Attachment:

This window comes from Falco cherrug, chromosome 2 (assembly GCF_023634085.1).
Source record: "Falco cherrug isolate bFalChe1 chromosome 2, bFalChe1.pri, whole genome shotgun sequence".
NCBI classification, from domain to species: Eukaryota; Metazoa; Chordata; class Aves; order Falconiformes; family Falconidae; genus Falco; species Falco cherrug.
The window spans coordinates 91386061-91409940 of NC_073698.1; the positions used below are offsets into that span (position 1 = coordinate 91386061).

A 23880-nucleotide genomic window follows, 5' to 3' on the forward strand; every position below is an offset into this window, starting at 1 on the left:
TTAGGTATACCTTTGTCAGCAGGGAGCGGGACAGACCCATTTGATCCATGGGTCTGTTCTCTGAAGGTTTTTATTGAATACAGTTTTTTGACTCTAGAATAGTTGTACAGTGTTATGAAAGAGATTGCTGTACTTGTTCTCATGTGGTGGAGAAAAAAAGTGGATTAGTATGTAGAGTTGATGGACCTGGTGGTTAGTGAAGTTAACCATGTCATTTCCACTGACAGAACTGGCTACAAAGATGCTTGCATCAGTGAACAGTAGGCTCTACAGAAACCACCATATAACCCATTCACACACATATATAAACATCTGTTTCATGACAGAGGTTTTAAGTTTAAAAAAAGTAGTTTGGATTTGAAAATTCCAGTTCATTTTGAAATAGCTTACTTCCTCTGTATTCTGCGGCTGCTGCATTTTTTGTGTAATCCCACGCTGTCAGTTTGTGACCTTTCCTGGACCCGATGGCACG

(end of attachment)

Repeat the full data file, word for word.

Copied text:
This window comes from Falco cherrug, chromosome 2 (assembly GCF_023634085.1).
Source record: "Falco cherrug isolate bFalChe1 chromosome 2, bFalChe1.pri, whole genome shotgun sequence".
NCBI classification, from domain to species: Eukaryota; Metazoa; Chordata; class Aves; order Falconiformes; family Falconidae; genus Falco; species Falco cherrug.
The window spans coordinates 91386061-91409940 of NC_073698.1; the positions used below are offsets into that span (position 1 = coordinate 91386061).

A 23880-nucleotide genomic window follows, 5' to 3' on the forward strand; every position below is an offset into this window, starting at 1 on the left:
TTAGGTATACCTTTGTCAGCAGGGAGCGGGACAGACCCATTTGATCCATGGGTCTGTTCTCTGAAGGTTTTTATTGAATACAGTTTTTTGACTCTAGAATAGTTGTACAGTGTTATGAAAGAGATTGCTGTACTTGTTCTCATGTGGTGGAGAAAAAAAGTGGATTAGTATGTAGAGTTGATGGACCTGGTGGTTAGTGAAGTTAACCATGTCATTTCCACTGACAGAACTGGCTACAAAGATGCTTGCATCAGTGAACAGTAGGCTCTACAGAAACCACCATATAACCCATTCACACACATATATAAACATCTGTTTCATGACAGAGGTTTTAAGTTTAAAAAAAGTAGTTTGGATTTGAAAATTCCAGTTCATTTTGAAATAGCTTACTTCCTCTGTATTCTGCGGCTGCTGCATTTTTTGTGTAATCCCACGCTGTCAGTTTGTGACCTTTCCTGGACCCGATGGCACG